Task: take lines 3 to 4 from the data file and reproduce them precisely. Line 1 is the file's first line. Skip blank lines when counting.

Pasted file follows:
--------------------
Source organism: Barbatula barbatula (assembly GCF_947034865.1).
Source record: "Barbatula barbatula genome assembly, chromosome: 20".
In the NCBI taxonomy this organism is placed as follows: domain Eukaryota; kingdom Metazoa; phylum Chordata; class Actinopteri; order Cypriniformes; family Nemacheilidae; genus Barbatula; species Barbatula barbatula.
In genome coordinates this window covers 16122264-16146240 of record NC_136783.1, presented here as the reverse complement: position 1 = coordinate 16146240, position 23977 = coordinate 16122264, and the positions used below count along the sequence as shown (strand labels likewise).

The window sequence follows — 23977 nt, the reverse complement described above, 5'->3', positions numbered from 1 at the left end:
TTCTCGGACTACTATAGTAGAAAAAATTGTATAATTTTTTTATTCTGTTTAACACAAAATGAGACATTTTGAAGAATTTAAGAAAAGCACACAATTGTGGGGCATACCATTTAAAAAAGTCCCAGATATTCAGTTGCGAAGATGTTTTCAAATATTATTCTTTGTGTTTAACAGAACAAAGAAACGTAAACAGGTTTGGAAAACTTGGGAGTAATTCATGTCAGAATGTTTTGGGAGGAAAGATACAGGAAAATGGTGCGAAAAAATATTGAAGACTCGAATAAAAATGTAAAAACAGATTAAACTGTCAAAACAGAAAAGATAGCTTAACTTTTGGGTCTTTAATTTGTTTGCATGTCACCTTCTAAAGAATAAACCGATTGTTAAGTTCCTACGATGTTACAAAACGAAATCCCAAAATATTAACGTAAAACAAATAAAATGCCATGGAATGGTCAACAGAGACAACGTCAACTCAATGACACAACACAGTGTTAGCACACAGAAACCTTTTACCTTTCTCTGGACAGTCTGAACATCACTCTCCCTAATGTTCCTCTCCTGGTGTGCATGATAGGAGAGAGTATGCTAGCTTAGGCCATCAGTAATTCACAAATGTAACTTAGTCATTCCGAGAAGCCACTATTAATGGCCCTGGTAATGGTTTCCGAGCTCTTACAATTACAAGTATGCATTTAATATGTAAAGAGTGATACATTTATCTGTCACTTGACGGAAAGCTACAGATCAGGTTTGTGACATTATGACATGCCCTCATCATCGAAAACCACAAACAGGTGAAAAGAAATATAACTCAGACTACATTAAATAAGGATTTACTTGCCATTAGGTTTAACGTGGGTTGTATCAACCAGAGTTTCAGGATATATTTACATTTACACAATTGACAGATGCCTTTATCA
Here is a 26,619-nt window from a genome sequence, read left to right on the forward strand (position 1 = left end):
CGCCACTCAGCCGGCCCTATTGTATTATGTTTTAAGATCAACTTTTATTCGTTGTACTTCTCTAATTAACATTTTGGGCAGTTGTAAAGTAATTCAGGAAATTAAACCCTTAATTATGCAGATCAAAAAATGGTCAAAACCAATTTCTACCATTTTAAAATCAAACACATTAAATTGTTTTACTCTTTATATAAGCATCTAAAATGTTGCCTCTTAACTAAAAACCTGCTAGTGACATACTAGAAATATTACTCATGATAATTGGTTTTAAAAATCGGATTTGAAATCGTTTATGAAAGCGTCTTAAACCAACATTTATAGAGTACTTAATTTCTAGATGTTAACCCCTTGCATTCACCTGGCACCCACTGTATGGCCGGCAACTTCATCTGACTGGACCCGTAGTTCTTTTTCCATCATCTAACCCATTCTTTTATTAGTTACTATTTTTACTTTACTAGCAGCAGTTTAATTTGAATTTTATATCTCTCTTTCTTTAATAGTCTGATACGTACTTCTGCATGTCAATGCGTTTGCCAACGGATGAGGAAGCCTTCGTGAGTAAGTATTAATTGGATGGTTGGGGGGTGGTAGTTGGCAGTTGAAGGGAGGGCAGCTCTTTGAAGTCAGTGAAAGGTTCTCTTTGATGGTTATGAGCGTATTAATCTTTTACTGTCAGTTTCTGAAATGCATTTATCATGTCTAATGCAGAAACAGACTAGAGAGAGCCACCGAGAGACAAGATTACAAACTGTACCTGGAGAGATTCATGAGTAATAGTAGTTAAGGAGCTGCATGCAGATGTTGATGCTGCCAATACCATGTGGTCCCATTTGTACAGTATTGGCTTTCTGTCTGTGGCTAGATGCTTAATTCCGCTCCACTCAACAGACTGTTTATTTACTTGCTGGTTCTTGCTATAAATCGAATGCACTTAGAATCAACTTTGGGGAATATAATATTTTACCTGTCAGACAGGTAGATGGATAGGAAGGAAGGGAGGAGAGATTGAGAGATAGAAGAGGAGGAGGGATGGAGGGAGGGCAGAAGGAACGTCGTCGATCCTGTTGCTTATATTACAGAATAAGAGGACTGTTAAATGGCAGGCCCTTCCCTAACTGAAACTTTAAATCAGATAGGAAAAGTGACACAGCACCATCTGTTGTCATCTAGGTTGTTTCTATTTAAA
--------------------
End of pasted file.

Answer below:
In the NCBI taxonomy this organism is placed as follows: domain Eukaryota; kingdom Metazoa; phylum Chordata; class Actinopteri; order Cypriniformes; family Nemacheilidae; genus Barbatula; species Barbatula barbatula.
In genome coordinates this window covers 16122264-16146240 of record NC_136783.1, presented here as the reverse complement: position 1 = coordinate 16146240, position 23977 = coordinate 16122264, and the positions used below count along the sequence as shown (strand labels likewise).